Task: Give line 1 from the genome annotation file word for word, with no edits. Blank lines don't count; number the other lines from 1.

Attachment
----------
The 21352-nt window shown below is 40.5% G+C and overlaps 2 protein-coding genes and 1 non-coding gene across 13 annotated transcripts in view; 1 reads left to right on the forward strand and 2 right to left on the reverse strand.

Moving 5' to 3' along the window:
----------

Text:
The 21352-nt window shown below is 40.5% G+C and overlaps 2 protein-coding genes and 1 non-coding gene across 13 annotated transcripts in view; 1 reads left to right on the forward strand and 2 right to left on the reverse strand.